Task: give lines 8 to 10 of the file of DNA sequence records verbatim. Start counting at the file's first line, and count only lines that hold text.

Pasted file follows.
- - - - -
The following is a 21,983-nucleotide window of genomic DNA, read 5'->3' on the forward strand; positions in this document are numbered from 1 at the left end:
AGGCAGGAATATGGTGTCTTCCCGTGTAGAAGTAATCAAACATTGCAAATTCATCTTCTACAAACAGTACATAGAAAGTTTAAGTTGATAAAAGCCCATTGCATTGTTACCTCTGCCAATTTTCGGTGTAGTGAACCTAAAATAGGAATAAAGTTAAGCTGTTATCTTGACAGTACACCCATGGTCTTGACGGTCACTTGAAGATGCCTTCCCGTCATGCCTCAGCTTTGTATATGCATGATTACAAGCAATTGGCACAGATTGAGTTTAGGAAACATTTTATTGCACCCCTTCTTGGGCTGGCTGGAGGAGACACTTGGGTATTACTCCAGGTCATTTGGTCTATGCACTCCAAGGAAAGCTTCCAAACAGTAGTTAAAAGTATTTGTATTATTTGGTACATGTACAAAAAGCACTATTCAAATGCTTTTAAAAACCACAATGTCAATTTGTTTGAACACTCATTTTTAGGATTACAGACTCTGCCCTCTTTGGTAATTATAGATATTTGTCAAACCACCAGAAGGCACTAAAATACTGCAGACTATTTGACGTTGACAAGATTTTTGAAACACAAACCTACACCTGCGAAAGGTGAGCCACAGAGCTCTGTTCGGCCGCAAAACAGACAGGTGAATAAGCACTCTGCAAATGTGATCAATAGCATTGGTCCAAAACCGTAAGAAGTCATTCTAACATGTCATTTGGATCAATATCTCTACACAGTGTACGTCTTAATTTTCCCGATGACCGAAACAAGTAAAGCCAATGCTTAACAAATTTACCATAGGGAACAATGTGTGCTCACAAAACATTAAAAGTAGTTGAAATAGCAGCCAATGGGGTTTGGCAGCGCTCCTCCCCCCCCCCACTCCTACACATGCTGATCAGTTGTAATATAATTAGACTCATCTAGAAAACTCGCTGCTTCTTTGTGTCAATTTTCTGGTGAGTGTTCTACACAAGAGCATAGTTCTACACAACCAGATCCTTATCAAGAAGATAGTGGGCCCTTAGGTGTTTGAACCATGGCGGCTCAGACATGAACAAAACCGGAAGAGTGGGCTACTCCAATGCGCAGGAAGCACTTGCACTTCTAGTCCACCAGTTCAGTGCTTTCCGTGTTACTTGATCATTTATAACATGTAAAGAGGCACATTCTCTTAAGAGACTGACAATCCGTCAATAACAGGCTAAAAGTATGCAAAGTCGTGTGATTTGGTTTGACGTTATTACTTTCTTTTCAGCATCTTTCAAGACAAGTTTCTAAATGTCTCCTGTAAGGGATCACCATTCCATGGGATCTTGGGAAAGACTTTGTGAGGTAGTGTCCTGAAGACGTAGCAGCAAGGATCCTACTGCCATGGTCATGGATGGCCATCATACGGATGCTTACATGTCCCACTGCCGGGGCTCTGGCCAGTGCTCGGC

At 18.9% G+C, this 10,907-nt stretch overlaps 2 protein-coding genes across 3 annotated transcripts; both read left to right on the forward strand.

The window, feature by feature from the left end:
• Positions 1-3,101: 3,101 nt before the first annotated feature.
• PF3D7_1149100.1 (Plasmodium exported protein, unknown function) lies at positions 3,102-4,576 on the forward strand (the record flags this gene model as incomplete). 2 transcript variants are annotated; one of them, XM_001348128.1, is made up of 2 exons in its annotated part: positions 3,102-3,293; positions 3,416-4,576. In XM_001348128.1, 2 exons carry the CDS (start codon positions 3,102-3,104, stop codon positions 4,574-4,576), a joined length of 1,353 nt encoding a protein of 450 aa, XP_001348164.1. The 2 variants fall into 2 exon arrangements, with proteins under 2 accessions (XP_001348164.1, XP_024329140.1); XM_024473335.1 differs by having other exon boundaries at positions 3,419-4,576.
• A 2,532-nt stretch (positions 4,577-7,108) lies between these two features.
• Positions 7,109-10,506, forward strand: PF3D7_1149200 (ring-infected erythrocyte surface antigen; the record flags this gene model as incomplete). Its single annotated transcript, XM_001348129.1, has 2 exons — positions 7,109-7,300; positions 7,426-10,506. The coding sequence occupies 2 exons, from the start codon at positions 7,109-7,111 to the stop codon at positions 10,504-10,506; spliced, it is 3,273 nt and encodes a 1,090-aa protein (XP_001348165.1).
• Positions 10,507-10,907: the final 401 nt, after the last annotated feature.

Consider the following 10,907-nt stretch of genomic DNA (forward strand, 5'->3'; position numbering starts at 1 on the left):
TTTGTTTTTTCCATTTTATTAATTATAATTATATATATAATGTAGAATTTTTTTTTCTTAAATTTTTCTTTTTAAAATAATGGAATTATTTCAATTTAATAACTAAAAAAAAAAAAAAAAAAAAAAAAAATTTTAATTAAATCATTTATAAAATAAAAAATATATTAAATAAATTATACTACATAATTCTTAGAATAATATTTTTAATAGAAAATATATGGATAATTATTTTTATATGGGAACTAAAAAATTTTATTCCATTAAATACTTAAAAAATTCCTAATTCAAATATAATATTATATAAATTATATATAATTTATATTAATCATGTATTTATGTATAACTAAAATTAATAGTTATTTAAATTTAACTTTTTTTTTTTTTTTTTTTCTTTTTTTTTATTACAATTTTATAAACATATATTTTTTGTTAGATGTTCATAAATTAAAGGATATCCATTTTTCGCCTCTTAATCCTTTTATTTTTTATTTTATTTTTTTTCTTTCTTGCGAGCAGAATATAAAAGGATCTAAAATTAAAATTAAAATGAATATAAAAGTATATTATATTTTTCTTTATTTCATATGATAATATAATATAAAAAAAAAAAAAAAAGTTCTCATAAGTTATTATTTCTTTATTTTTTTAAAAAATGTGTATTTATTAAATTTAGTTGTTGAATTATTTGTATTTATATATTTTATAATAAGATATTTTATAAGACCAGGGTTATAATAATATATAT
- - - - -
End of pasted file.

• Positions 7,109-10,506, forward strand: PF3D7_1149200 (ring-infected erythrocyte surface antigen; the record flags this gene model as incomplete). Its single annotated transcript, XM_001348129.1, has 2 exons — positions 7,109-7,300; positions 7,426-10,506. The coding sequence occupies 2 exons, from the start codon at positions 7,109-7,111 to the stop codon at positions 10,504-10,506; spliced, it is 3,273 nt and encodes a 1,090-aa protein (XP_001348165.1).
• Positions 10,507-10,907: the final 401 nt, after the last annotated feature.

Consider the following 10,907-nt stretch of genomic DNA (forward strand, 5'->3'; position numbering starts at 1 on the left):